Poor lose most from imbalance between tax cuts and tax and benefit freezes

A new study by the Institute for Fiscal Studies finds that poorer households will lose most from ‘stealth’ cuts through benefits and tax threshold freezes.

Child hold woman's hand at a table. She has her head in her hands and there is an open purse on the table with just a few pence spilling out of it.

 

The poorest households will only gain an average of £13 per year from the Government’s tax and National Insurance cuts while their income overall will fall by 2.8% by 2025 due to other changes and benefits freezes, according to a study by the Institute for Fiscal Studies.

It says that on average for every £1 households gain from high-profile cuts to rates of income tax and National Insurance, they lose £2 from the freezes and policy roll-outs.

It estimates that by 2025-26 the poorest will see income falls of 2.8% of income, compared to a 1.1% fall for the richest as a result of headline tax changes, policy roll-outs and frozen taxes and benefits, with the freeze on tax thresholds and benefits meaning the regressive impact on household budgets will grow over time.  If the policies remain changed, by 2030–31 the highest-income tenth of the population would see a 1.3% fall in income while the lowest-income tenth would see a 4.7% fall.

For instance, the report says the frozen benefit cap means the number of families with capped benefits could hit around quarter of a million in 2025–26 – double the current figure, and three-and-a-half times as many as when the cap was last actively reformed in 2016.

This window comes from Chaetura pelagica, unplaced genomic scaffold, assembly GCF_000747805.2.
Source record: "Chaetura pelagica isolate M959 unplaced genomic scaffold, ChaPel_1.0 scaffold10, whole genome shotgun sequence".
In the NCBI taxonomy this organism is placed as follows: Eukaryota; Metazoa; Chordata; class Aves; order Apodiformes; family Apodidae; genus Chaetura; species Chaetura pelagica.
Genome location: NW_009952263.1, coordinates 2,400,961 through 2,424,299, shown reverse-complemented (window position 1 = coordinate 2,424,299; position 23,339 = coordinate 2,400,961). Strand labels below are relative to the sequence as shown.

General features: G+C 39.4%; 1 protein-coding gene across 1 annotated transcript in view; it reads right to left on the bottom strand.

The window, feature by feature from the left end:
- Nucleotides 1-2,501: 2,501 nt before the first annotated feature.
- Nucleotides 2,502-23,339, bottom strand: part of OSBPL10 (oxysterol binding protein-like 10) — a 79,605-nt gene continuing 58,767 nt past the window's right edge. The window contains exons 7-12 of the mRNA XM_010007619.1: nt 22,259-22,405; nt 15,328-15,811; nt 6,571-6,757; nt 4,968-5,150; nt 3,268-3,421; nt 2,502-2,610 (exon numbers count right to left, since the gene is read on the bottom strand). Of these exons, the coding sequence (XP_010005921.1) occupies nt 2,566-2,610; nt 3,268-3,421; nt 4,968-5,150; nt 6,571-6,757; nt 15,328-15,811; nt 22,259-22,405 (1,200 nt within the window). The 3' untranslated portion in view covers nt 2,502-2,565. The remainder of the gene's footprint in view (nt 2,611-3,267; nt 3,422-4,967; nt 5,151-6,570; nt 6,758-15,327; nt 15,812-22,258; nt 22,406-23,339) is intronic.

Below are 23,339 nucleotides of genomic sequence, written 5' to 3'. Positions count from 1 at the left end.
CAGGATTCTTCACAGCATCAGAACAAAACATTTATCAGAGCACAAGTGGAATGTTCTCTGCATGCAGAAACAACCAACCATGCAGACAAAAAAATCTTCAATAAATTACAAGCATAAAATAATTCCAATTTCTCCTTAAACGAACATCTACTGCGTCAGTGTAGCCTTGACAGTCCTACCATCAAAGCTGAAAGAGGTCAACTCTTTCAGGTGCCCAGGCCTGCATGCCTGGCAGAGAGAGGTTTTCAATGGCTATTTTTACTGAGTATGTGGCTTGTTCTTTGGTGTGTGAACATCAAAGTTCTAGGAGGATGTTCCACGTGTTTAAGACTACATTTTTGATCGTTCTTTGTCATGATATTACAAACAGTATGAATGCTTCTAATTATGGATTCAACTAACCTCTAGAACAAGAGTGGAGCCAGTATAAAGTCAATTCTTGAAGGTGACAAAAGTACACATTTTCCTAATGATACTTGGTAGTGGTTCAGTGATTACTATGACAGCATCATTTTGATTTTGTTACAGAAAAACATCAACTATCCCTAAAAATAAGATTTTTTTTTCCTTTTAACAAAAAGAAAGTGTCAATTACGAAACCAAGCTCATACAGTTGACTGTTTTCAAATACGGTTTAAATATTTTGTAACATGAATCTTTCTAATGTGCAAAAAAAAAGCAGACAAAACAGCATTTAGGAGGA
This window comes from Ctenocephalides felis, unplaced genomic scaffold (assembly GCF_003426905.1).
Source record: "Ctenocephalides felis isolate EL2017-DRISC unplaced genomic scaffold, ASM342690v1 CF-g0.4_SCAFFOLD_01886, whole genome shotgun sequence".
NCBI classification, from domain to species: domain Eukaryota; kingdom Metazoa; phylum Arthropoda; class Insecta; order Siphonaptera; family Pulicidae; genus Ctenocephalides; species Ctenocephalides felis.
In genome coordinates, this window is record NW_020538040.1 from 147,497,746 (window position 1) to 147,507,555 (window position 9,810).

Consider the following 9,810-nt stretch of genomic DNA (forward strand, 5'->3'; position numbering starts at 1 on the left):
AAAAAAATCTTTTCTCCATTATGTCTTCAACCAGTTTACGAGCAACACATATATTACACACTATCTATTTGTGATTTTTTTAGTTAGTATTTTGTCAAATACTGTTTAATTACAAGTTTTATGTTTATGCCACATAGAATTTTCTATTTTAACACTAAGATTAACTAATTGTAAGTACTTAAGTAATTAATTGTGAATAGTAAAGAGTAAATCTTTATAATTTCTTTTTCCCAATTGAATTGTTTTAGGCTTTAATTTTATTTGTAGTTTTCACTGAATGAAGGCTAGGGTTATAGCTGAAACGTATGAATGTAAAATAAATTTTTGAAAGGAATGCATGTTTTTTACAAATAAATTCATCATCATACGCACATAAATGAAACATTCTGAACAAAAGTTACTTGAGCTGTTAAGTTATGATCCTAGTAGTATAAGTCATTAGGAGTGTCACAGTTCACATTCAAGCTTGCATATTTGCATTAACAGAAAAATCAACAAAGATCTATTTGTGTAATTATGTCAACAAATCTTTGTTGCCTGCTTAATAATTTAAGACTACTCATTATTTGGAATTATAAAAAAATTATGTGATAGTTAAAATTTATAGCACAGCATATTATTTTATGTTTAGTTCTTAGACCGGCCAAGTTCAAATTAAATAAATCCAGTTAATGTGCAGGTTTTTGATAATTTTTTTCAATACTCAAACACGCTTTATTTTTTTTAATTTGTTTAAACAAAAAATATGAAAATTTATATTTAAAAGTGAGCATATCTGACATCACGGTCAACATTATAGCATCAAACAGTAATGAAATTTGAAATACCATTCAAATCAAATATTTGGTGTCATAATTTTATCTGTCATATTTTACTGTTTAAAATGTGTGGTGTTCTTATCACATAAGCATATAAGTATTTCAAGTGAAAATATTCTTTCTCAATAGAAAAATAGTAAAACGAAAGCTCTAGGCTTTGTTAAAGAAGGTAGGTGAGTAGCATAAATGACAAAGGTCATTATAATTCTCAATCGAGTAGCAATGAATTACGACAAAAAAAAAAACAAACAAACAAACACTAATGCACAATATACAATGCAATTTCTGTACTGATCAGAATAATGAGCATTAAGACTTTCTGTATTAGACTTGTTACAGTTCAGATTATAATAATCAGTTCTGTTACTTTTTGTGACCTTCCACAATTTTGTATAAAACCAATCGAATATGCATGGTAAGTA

Middle income earners will also suffer. The report highlights, for instance, the impact of the four-year freeze to the personal allowance and higher-rate threshold (scheduled to run to March 2026), which is expected to increase the share of adults paying income tax to 66% (35 million) and the share paying the higher rate to 14% (7.7 million), compared with 63% (34 million) and 11% (6.1 million) today. The point at which the personal allowance begins to be tapered away (£100,000) and the additional-rate threshold (£150,000) have both been frozen since their introduction in 2010. By 2025–26, 3% of adults (1.6 million) will have some of their personal allowance withdrawn and 1.4% (760,000) will pay additional-rate tax – in both cases around triple the equivalent number in 2010 when the thresholds were created.

Moreover, the freezing of the £50,000 threshold at which child benefit begins to be withdrawn has led to 26% of families with children (two million) now losing some or all of their child benefit – double the proportion when the policy was introduced a decade ago, according to the IFS.

 



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